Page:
There was also Amanda, the PA of one of the most senior guys UBS 2FA offices have ever housed. I doubt anyone could beat Amanda when it came to positive load. She was smiling ceaselessly from morning till 5pm (secretaries’ leaving time), chirping on about every possible topic my girlie mind was deprived of. Babies’ clothes, cute teapots, flower-scented perfumes, sweet champagne, The Sound of Music – there was no stopping her. The angel of a lady, she saved me fruit from her boss’s plate on the days the gentleman decided not to show up. Then once, on the UBS Christmas Party night, I barely managed to escape work, failed to get an allocated cab to the venue, was brushed aside by my so-called colleague mates – when Amanda appeared out of the blue, urging me to follow her. Suddenly I found myself in her boss’s private car, driven by his personal chauffeur! I think I had never arrived to any party in such style.
Of course there were also countless other secretaries. Though technically not part of our support staff, they were notably different from the pool of bankers they did belong to. I found them such an inexhaustible source of smiles, fashion (or at least certain aspirations thereto) and femininity – in the crowd of sombre Ted Baker suits, blue shirts (pink on Fridays) and buy-2-get-1-free matching ties.
I could never forget Techie, the Filipino catering lady who distributed fruit baskets every night at 7pm. I remember her motherly grumping about eating fruit, as “it’s good for you”. After I had been made redundant, I bumped into Techie on my way out and delivered the fresh redundancy news. She grabbed my hand, dragged me to some room, pushed me inside and shut the door. It looked like paradise. All over the walls were cases full of biscuits. Those executive biscuits we used to nick from senior guys’ plates after their secretaries would leave. Next thing I remember was Techie stuffing a bag full of those gorgeous biscuits and forcing the treasure into my arms. Good luck my girl, she said, not listening to any objections from my side. Mind you, there weren’t many.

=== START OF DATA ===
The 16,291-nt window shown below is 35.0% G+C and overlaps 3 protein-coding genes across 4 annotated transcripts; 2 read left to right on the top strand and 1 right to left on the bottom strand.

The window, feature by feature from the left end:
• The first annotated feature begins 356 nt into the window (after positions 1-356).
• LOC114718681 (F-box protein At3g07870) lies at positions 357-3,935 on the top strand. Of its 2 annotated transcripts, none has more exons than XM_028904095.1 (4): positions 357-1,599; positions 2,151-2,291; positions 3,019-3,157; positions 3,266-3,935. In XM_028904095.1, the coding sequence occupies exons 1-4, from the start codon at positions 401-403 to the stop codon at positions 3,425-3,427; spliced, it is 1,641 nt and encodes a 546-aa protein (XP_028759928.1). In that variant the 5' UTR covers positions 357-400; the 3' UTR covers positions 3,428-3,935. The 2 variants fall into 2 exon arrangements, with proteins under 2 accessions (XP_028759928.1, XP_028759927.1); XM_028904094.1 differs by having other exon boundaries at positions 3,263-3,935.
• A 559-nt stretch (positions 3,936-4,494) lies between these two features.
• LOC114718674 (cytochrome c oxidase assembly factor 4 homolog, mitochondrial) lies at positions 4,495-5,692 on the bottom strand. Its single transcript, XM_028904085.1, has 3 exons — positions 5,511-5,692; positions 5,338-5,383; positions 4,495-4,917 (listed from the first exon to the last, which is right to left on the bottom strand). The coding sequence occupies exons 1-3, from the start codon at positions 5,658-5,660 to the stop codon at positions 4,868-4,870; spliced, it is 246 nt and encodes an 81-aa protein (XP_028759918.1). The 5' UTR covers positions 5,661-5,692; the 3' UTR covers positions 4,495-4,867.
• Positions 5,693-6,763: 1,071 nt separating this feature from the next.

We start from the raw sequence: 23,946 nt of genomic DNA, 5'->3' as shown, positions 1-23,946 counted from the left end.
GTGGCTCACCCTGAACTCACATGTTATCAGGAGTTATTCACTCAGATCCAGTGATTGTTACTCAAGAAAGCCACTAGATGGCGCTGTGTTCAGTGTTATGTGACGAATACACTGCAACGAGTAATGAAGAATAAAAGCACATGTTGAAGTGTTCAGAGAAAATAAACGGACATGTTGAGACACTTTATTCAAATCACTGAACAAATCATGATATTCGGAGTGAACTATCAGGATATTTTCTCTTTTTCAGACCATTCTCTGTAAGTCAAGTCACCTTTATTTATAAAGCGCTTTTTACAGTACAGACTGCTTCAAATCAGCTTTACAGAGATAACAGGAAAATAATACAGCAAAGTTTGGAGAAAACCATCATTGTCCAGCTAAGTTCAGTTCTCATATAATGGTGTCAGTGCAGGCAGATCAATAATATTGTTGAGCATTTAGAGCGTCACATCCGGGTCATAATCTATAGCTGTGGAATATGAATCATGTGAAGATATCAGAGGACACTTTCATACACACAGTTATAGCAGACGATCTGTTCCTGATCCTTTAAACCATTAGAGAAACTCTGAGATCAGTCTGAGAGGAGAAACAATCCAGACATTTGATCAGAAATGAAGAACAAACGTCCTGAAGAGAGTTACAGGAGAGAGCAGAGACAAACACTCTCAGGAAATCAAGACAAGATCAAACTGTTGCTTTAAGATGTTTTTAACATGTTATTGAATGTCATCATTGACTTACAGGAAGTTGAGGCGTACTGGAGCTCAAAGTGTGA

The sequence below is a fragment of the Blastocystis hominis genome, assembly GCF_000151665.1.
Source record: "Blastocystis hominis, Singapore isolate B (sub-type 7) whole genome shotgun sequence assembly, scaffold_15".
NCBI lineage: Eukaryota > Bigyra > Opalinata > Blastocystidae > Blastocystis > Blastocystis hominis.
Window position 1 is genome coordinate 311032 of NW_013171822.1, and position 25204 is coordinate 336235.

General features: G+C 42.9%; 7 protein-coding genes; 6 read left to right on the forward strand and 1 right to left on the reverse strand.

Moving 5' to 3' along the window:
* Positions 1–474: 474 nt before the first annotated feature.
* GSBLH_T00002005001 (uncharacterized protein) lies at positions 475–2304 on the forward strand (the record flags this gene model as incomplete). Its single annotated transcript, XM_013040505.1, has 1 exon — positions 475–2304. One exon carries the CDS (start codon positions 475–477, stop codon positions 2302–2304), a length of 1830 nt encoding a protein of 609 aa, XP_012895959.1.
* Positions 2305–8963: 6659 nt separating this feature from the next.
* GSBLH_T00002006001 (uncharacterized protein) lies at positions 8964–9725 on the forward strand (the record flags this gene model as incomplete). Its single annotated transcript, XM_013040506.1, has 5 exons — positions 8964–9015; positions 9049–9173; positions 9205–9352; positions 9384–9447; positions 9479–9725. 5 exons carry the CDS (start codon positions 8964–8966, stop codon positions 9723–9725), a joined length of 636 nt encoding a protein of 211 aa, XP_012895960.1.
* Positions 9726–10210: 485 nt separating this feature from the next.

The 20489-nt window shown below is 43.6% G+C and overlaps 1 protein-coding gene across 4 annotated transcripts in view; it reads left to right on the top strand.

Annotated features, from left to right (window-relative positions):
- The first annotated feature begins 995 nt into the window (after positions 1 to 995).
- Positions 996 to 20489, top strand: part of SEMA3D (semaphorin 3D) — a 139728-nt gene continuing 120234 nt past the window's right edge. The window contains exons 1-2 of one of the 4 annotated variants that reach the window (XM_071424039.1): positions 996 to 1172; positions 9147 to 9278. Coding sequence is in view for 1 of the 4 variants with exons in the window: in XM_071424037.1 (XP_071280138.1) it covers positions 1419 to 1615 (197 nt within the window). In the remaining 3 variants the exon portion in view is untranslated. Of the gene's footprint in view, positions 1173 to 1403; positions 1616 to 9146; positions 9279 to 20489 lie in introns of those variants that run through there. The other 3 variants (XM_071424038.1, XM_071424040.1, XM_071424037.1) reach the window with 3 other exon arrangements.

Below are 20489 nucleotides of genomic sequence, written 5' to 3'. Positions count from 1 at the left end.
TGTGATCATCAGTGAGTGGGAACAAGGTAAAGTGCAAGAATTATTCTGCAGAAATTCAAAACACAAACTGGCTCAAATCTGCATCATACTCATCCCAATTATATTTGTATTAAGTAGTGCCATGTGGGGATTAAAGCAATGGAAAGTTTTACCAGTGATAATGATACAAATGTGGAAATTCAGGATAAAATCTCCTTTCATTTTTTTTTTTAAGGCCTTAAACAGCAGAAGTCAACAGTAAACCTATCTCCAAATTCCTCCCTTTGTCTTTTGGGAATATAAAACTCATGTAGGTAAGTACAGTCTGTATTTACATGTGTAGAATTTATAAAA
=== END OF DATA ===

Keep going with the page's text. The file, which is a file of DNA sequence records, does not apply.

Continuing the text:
The funniest place at UBS though was our mailroom, where all business-related mail was handled. Somehow I became really good buddies with the mailroom boys, most of whom, coming from the North of England and Northern Ireland, boasted incredible sense of humour. Seriously, a trip to the mailroom was like a visit to a stand-up comedian show. Mailroom connections had a number of advantages, too. My Canadian friends may remember a DHL package for their little boy, which I duly billed to some random client (I have confessed my sins since). And would anyone recall receiving a Christmas card from me in 2007? You may want to re-check the stamp on that envelope.
There is certainly nothing wrong in making an effort to meet the people who went far in life professionally. Sometimes it is simply unavoidable, as everyone around is doing so. However, I find it highly unlikely that those cool people will remember you when the tide turns against them. They’ll be busy saving their own necks and will not think twice of leaving you to drown overboard. And it is those few remarkably real, simple people that I am grateful to for surviving two years of my life as an investment banker – the people who never compromised their humanity.
I bumped into my former boss the other day. He looked right through me. And I don’t think it was my new hairstyle that stopped him from recognising me.